Campus Recreation proposes to add staff fitness center charges
May 2, 2019
Faculty and staff were outraged when Campus Recreation announced they would have to pay a $200 annual fee to access the Pat Malley Fitness and Recreation Center and the Sullivan Aquatic Center beginning July 1 of this year. But that was only the tip of the iceberg.
It wasn’t just about the extra $200. With the increasing costs of housing and the issue of adjunct faculty salaries, they decided enough was enough.
“It was the straw that broke the camel’s back,” said Janice DeMonsi, director of Campus Recreation.
Until now, faculty and staff had free access to the facilities—a perk they felt was being stripped away.
What followed were 109 emails from faculty and staff, expressing their opinions regarding the proposed policy even though only 30 percent of the senders were active users of the Malley Center. Many felt Santa Clara’s leadership had failed them.
“People are really stretched financially and emotionally. We are living in the Valley where the cost of living is so expensive,” said Leslie Gray, an environmental studies and sciences professor. “This policy was the breaking point for staff and faculty.”
Faculty and staff are beginning to question the university since Santa Clara is currently constructing new buildings like the Sobrato Campus for Discovery and Innovation, the Athletics Excellence Center and the Finn Residence Hall.
“We are in the midst of a billion-dollar fundraising campaign—Santa Clara is constructing new dorms and buildings left and right,” A.J. Williams, the senior associate director of undergraduate admission, said. “Charging faculty and staff membership will not make a dent in covering the cost. The facility has been operational for over a decade, why are they charging us now?”
DeMonsi explained that money from donors is directed toward specific purposes, based on personal preferences.
Because the million dollar endowment was intended for maintenance of the Athletics Excellence Center, none of it will go to the Malley Center.
On the other hand, Campus Recreation funds its operating expenses through its revenue, meaning the university does not provide funding.
But maintaining the Malley Center continues to be an expensive endeavor for the university. The service contract between Campus Recreation and the maintenance company has increased by $85 from last year and resurfacing a basketball court has increased by $5,000. These changes in expeses make an impact.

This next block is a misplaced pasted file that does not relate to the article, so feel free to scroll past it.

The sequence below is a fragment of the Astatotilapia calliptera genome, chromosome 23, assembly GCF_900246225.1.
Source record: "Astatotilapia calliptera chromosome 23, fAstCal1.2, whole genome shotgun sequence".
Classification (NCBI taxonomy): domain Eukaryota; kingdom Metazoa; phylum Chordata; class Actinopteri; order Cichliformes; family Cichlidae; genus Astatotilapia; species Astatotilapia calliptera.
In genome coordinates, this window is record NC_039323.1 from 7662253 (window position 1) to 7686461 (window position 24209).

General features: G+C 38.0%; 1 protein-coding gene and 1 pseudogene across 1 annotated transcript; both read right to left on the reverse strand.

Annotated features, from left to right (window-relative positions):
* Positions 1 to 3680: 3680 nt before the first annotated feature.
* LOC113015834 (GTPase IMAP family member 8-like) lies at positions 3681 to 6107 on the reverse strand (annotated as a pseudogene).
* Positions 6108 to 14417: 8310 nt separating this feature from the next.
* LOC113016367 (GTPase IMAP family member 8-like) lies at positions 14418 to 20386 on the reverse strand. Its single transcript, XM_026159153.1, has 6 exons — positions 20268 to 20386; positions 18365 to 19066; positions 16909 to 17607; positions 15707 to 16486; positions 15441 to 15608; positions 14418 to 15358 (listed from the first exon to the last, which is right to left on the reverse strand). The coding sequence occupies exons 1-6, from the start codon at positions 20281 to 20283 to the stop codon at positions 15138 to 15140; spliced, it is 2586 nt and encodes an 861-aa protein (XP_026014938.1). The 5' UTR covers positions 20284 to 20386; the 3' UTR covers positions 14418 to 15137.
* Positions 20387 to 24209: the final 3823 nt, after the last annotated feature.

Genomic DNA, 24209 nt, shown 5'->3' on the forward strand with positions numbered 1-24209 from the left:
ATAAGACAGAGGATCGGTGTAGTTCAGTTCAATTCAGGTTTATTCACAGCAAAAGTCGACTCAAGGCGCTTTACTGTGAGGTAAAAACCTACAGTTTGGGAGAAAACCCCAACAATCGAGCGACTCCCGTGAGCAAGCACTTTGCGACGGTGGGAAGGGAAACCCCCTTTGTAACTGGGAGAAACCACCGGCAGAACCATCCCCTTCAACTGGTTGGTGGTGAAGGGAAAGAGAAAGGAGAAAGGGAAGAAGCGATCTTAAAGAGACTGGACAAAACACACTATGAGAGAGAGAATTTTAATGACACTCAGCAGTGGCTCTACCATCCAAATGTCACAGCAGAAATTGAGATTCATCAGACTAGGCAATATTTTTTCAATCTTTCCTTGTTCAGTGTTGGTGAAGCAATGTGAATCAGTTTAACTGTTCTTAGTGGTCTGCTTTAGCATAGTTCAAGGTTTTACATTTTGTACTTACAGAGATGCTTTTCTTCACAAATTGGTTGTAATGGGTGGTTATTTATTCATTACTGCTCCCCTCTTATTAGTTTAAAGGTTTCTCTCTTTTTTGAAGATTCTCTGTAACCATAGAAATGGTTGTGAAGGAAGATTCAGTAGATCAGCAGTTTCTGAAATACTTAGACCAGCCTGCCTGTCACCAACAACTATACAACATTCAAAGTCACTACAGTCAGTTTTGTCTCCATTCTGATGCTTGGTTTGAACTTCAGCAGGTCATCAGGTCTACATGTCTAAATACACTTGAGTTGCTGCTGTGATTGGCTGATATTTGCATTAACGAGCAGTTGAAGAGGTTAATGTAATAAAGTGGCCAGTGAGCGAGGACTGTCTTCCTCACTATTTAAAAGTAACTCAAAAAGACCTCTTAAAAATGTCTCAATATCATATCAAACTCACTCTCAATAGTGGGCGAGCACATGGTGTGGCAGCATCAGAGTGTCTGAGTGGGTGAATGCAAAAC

Since the university has not allocated money for Campus Recreation to hire another full time staff member, Campus Recreation increased the number of student hires while student minimum wages increased, raising Malley Center’s annual cost of student wages from $330,721 to $440,000 between 2017 and 2019.
For DeMonsi, any amount of money counts.
Compared to the annual visit rate of 4,700 undergraduate students, only 400-500 faculty and staff visit the Malley Center annually, meaning any extra revenue will make a difference.
“The revenue from faculty and staff membership is not a large amount, but will it allow us to replace more weight room equipment? Yes,” DeMonsi said. “Will it make us less dependent on our revenues from our summer camps which is our main source of revenue? Yes. Every little bit of money matters.”
This potential change in Malley membrship protocol is reminiscent of the “Malley Bailout of 2017,” when operating hours were slashed due to an increase in budget shortages.
Additionally, the fitness center recently began charging students for Malley use over the summer, which has not been the norm historically.
Faculty and staff were also angered by the decision by Campus Recreation to bypass the staff and faculty senate in the decision-making process.
In response, the presidents of the faculty and staff senate issued a joint statement to express their disagreement with the policy.
“No one told us about this. No one consulted with us,” said Mohammed Kadalah, professor of modern languages and literatures. “This is a Jesuit school. Is this how we should treat our faculty? Are we part of the community?”
However, not everyone agrees that the university should be held responsible for offering this lifestyle benefit.
“It’s not the university’s responsibility. They say it’s part of the Jesuit values— but you can’t expect any institution to support your lifestyle,” said Adam Hays, a field support specialist in Technology Support Services. “It’s a courageous move when you take your family and move to an expensive place like California. But when you take the risk and it doesn’t work out, you can’t blame the university.”
“It’s so easy for tenured professors to badmouth the university,” Hays said. “Many of them were just raising hell without understanding the reasoning behind the proposed policy. That’s all we see as staff of Santa Clara: faculty complaining over and over again.”
In response to the opposition, Campus Recreation has postponed the policy for a year, so that it can work with faculty and staff to propose a better solution.
“We hope others will understand that our budget is stretched,” DeMonsi said. “It’s not sustainable. Our staff will burn out.”
Contact Nicholas Chan at nchan1@scu. edu or call (408) 554-4852.